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Archive for October, 2010

Twitter and Hospitals

Friday, October 22nd, 2010

I recently presented on Social Media and Cloud Computing at the New England Library Association conference in Boxboro, MA and was surprised at how often I was asked to demonstrate Twitter.

Twitter was created in 2006 as a means for keeping up-to-date on what friends and family are doing. It is a web-based, microblog, allowing users to send out posts (or Tweets). These tweets are text-based, though you can also send out images, and are limited to 140 characters.

Though Michael Liedtke, an AP Technology Writer, once described it as “a potluck of pithy self-expression simmering with whimsy, narcissism, voyeurism, hucksterism, tedium and sometimes useful information” , Twitter has become a means for important news and updates to be disseminated quickly.

The Boston Police Department ( sends out tweets on the latest police activity, for example, “STOLEN VEHICLE: Box truck containing oxygen tanks, MA Com. Reg L10253, in John Elliot Sq Roxbury about 30 minutes ago.”

News organizations such as CNN and the BBC tweet. CNN, in fact, has multiple Twitter accounts: and are just two of their eight or so accounts. They not only use Twitter to post news items but search it to scoop breaking news.

The very first announcement of a Continental Airlines 737 sliding off the runway in Denver on December 20th, 2008 came via a passenger’s Twitter post.

You might remember the famous miracle landing on the Hudson?
The first picture of the floating airplane was supplied, not by CNN or emergency personnel, but posted on Twitter by a ferry passenger whose boat diverted to the accident scene before emergency crews arrived. The passenger used his cell phone to take the picture and post it to his Twitter account.

You might be asking what this has to do with you, as Librarians in the Health field. There are a number of hospitals using Twitter to communicate, whether it’s posting news on health concerns or advertising fund raising events.  In fact, back in 2009, surgeons at Henry Ford Hospital in Detroit actually tweeted every step of an operation.

Toronto’s Mount Sinai Hospital ( ) , Stanford Hospital in California ( ), and locally, Children’s Hospital in Boston ( ) are just a hand-full of hospitals posting medical and hospital information through Twitter.

If you wish to see other hospitals and health professionals using Twitter:

Children’s Hospital | Nashville, TN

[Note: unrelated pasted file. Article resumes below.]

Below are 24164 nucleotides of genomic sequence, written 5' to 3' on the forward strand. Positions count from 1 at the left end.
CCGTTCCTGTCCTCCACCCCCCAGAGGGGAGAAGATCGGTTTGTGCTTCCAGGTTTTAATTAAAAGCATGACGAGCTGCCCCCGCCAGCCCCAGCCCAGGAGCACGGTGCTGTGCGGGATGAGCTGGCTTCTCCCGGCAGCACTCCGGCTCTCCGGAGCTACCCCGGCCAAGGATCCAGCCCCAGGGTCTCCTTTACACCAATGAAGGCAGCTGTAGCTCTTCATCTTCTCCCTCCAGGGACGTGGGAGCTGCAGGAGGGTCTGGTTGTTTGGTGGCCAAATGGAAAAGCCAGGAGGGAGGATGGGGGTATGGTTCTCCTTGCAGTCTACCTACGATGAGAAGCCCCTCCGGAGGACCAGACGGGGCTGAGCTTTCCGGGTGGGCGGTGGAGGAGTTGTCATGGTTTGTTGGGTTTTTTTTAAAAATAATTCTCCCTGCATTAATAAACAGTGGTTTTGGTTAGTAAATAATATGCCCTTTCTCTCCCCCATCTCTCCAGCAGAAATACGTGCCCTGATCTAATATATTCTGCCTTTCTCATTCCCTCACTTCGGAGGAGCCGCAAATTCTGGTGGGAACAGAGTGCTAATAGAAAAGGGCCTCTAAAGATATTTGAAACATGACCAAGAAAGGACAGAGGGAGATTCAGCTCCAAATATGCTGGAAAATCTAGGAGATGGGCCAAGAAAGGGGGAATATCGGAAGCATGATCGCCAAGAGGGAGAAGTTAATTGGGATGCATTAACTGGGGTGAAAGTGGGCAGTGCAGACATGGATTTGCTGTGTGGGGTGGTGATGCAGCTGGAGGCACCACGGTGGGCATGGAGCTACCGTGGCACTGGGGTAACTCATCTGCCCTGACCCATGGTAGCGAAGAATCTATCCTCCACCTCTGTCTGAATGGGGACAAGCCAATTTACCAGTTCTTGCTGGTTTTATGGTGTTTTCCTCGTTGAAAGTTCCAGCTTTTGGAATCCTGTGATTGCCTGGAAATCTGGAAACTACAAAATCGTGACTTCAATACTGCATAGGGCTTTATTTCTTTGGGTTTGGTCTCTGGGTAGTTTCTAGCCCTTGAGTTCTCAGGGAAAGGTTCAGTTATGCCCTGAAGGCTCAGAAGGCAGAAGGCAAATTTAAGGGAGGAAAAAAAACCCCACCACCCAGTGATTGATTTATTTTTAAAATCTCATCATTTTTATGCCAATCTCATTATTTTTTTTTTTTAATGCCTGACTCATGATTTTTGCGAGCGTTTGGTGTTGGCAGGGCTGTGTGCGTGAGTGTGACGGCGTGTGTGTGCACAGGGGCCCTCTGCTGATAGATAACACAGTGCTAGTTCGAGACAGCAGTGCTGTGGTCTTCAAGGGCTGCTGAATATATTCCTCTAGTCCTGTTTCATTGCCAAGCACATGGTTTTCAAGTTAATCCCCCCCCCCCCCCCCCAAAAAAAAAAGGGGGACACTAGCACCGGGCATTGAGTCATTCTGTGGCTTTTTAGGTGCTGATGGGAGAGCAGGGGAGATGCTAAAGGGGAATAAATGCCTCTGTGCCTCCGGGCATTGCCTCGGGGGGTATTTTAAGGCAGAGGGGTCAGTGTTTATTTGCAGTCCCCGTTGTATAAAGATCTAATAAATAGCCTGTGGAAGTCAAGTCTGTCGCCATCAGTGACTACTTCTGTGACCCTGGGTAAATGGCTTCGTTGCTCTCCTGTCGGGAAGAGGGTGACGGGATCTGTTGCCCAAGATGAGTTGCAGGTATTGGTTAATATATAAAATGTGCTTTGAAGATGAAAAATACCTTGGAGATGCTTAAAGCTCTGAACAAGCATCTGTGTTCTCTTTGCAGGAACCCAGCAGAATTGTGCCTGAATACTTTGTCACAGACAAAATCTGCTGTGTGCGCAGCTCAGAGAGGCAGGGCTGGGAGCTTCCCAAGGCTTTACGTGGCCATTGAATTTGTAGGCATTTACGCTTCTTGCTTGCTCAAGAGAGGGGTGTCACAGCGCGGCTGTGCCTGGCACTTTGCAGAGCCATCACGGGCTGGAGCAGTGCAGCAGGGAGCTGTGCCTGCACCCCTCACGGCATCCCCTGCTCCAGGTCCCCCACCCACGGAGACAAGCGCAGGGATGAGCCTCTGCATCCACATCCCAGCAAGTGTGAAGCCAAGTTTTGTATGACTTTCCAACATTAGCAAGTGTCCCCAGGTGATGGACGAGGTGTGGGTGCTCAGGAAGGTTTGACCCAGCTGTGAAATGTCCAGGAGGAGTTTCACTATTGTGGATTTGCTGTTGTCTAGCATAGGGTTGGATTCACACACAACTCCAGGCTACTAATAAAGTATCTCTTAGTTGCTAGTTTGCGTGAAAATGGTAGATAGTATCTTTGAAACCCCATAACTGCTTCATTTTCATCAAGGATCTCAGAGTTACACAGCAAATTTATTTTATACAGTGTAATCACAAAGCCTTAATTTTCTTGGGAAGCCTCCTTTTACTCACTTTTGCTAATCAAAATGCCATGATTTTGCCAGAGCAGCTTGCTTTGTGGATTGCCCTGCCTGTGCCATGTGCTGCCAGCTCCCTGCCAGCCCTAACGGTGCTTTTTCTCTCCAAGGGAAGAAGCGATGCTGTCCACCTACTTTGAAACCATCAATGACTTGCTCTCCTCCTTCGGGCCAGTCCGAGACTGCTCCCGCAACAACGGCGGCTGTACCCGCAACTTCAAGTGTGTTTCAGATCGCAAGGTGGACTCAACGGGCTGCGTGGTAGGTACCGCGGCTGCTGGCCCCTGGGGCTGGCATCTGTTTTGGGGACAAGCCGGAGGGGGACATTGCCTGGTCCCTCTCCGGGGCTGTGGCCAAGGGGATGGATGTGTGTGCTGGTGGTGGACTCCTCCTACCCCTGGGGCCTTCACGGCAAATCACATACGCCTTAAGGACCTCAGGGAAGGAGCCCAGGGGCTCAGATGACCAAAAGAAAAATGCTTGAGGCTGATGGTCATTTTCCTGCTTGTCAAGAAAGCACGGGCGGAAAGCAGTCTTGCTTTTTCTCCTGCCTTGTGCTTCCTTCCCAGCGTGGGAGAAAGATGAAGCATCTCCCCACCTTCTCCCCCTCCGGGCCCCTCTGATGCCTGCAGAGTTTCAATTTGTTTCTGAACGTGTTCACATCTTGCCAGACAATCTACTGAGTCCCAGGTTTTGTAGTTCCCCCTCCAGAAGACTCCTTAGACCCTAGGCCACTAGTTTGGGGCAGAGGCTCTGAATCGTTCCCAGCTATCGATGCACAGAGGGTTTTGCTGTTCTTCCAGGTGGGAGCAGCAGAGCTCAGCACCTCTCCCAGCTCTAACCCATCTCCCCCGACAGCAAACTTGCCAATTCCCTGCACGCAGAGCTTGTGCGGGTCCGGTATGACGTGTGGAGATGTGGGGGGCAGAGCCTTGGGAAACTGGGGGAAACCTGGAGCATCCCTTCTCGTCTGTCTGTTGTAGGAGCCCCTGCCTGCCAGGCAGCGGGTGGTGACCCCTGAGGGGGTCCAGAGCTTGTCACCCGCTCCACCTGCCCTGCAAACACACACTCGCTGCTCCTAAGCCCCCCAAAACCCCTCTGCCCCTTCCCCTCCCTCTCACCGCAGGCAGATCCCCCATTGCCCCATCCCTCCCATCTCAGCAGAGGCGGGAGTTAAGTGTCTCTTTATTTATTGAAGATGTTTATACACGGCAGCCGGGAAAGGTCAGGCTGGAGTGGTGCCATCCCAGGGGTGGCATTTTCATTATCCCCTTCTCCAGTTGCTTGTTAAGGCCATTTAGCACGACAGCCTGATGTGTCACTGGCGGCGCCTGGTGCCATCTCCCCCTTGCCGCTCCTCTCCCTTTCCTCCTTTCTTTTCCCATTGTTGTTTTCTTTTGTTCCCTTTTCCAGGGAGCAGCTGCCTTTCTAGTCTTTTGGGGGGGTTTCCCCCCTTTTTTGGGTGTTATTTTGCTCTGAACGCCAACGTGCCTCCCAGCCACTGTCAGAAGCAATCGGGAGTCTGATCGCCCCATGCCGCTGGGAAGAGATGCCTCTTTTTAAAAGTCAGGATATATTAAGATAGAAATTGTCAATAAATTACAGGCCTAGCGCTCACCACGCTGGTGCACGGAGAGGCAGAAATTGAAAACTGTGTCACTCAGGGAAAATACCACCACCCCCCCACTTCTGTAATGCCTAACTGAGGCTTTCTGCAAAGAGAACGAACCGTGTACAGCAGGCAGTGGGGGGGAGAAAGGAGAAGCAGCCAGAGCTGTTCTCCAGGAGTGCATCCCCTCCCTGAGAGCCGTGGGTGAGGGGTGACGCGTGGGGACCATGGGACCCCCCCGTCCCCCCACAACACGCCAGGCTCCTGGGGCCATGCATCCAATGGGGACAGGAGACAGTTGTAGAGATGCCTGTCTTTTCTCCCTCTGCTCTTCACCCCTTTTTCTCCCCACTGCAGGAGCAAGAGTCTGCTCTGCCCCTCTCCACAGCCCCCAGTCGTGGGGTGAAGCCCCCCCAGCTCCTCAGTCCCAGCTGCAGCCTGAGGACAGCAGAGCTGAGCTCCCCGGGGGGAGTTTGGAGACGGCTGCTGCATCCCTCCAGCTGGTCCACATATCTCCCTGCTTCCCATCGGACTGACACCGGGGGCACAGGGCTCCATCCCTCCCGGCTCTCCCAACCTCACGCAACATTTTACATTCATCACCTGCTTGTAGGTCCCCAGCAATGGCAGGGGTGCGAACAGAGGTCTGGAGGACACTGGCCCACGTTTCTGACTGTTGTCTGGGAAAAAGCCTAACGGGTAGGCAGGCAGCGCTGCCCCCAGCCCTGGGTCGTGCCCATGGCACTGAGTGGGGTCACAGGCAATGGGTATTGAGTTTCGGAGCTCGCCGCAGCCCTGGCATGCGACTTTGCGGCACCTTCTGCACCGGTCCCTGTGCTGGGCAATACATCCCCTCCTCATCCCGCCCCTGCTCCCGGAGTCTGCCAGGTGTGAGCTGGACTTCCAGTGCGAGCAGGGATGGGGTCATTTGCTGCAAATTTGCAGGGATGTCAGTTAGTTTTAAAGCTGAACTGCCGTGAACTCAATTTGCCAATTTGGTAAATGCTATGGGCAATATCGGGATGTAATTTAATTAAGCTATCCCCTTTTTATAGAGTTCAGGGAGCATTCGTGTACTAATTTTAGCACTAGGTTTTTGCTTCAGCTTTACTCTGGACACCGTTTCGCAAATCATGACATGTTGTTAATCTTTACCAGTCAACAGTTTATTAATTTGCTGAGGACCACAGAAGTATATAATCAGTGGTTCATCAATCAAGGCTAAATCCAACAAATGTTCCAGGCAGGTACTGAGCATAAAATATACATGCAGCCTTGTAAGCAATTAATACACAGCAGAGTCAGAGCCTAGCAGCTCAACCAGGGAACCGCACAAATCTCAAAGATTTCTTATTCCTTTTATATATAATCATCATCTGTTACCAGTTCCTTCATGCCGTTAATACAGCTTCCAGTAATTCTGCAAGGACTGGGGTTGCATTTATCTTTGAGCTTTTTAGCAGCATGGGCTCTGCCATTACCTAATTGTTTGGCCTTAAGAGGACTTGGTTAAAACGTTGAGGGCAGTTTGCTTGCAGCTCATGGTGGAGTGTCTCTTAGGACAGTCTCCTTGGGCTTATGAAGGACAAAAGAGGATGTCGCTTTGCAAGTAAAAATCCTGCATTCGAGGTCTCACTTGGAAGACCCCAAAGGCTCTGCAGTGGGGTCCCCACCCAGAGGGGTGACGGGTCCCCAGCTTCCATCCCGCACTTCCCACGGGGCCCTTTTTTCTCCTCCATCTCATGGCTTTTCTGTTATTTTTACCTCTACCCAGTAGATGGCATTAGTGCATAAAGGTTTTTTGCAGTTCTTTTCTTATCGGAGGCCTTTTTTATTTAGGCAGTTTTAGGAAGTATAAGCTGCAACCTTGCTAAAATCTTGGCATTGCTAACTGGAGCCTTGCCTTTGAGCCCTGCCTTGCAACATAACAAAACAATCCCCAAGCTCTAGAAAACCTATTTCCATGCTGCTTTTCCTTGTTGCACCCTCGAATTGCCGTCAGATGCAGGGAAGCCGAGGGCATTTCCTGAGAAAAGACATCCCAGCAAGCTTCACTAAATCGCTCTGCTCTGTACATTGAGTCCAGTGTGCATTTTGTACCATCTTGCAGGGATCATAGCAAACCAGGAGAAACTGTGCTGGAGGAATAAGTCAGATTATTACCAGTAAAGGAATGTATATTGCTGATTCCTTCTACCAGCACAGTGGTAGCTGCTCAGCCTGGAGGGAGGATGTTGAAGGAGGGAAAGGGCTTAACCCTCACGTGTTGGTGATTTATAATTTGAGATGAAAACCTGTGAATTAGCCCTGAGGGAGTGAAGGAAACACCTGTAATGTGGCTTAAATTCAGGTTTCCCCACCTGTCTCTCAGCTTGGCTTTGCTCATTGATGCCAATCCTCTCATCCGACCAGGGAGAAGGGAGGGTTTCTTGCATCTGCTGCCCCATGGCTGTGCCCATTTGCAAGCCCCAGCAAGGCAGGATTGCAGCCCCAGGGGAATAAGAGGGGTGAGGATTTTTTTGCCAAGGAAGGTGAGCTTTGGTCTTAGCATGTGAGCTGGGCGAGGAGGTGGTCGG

Florida Hospital | Central Florida

Methodist Hospital | Houston, Texas

MS Hospital Assoc. | Madison, MS

Children’s Hospital | Denver-metro area, Colorado

Erlanger Hospital | Chattanooga, TN

Children’s Hospital | Central California

Children’s Hospital | Oakland, California

Ohio Hospital Assoc | Columbus, OH

To read Michael Liedtke’s full article “Can all that Twitters turn to gold amid the gloom?”, go to:

If you wish to learn more about Twitter, you can request my “Tweets, Tweeps, and Twitter” workshop.


rita.gavelis at

phone: 978-662-2119.

Dietary Supplements in MedlinePlus

Thursday, October 21st, 2010

As posted on 9/30/10 on NAHSL listerv…

MedlinePlus released 100 new English and Spanish monographs on a broad range of dietary supplements and herbal remedies. The new content is provided by Natural Medicines Comprehensive Database Consumer Version (NMCD). Some of the highlights of the new monographs include:

 Descriptions of herbal remedies, dietary supplements, and how they work

  • Effectiveness ratings for different indications
  • Safety concerns, including special precautions and warnings
  • Information on interactions with medications, foods, and other herbs and supplements
  • Dosages that have been studied in scientific research
  • Extensive lists of references, with links to PubMed
    • A “Share” button on each monograph that allows users to easily share the content with friends and family

The content from NMCD replaces the Natural Standard monographs that were previously on MedlinePlus. If you bookmarked any monographs from Natural Standard, MedlinePlus will automatically redirect you to the new information when equivalent content is available. Please review and update your bookmarks.